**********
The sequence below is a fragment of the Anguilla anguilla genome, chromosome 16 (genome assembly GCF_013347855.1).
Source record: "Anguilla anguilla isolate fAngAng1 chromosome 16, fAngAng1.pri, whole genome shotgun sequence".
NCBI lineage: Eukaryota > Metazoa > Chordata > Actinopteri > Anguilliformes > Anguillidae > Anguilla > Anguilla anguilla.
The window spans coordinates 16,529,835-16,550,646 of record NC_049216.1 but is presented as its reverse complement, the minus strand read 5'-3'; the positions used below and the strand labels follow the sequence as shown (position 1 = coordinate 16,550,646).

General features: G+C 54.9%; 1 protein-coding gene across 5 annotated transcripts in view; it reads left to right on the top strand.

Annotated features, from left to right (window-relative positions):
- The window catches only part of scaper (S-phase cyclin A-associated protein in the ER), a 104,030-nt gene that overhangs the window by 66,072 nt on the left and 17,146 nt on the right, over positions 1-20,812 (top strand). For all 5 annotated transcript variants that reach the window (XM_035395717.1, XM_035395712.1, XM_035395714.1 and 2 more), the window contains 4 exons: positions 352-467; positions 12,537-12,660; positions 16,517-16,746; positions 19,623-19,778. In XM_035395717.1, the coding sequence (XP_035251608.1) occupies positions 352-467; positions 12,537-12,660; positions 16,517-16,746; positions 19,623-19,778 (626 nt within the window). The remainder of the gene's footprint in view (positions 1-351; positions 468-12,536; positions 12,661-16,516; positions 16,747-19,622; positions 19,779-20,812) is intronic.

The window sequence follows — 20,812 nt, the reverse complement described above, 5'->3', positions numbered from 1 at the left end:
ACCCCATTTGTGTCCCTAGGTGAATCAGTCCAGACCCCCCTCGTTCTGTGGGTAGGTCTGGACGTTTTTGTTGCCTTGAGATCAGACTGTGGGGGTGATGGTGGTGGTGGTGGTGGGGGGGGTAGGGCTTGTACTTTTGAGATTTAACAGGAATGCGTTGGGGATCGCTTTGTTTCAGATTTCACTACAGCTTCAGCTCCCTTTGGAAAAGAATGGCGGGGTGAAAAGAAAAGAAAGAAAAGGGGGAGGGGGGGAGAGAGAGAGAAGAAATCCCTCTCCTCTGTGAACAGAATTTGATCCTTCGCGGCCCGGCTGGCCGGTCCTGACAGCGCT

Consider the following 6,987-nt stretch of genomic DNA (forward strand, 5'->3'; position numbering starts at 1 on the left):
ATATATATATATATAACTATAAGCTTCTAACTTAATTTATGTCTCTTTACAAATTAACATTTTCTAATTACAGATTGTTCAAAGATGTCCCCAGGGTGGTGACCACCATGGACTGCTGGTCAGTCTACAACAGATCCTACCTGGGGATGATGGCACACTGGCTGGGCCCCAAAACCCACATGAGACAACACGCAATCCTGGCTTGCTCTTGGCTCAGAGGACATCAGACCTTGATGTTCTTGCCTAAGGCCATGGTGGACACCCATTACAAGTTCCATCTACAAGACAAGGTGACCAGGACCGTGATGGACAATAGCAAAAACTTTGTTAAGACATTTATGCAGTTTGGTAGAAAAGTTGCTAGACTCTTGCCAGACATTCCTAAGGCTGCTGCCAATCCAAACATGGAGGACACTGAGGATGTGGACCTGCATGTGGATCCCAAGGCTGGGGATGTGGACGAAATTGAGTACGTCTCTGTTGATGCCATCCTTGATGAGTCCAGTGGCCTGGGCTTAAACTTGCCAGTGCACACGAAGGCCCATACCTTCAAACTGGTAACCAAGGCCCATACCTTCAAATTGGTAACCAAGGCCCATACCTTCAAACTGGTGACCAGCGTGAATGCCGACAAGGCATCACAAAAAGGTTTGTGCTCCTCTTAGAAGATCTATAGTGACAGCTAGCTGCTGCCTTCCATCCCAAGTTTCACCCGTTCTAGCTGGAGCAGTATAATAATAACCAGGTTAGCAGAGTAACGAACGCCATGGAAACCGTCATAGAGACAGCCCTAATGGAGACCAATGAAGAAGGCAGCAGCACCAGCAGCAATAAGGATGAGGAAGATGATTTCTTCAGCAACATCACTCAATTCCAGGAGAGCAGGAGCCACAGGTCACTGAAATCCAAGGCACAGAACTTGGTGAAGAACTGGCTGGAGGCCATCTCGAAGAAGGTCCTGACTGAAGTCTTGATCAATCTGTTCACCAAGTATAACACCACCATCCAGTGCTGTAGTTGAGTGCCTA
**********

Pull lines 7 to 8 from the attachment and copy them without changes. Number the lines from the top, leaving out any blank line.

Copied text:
- The window catches only part of scaper (S-phase cyclin A-associated protein in the ER), a 104,030-nt gene that overhangs the window by 66,072 nt on the left and 17,146 nt on the right, over positions 1-20,812 (top strand). For all 5 annotated transcript variants that reach the window (XM_035395717.1, XM_035395712.1, XM_035395714.1 and 2 more), the window contains 4 exons: positions 352-467; positions 12,537-12,660; positions 16,517-16,746; positions 19,623-19,778. In XM_035395717.1, the coding sequence (XP_035251608.1) occupies positions 352-467; positions 12,537-12,660; positions 16,517-16,746; positions 19,623-19,778 (626 nt within the window). The remainder of the gene's footprint in view (positions 1-351; positions 468-12,536; positions 12,661-16,516; positions 16,747-19,622; positions 19,779-20,812) is intronic.

The window sequence follows — 20,812 nt, the reverse complement described above, 5'->3', positions numbered from 1 at the left end: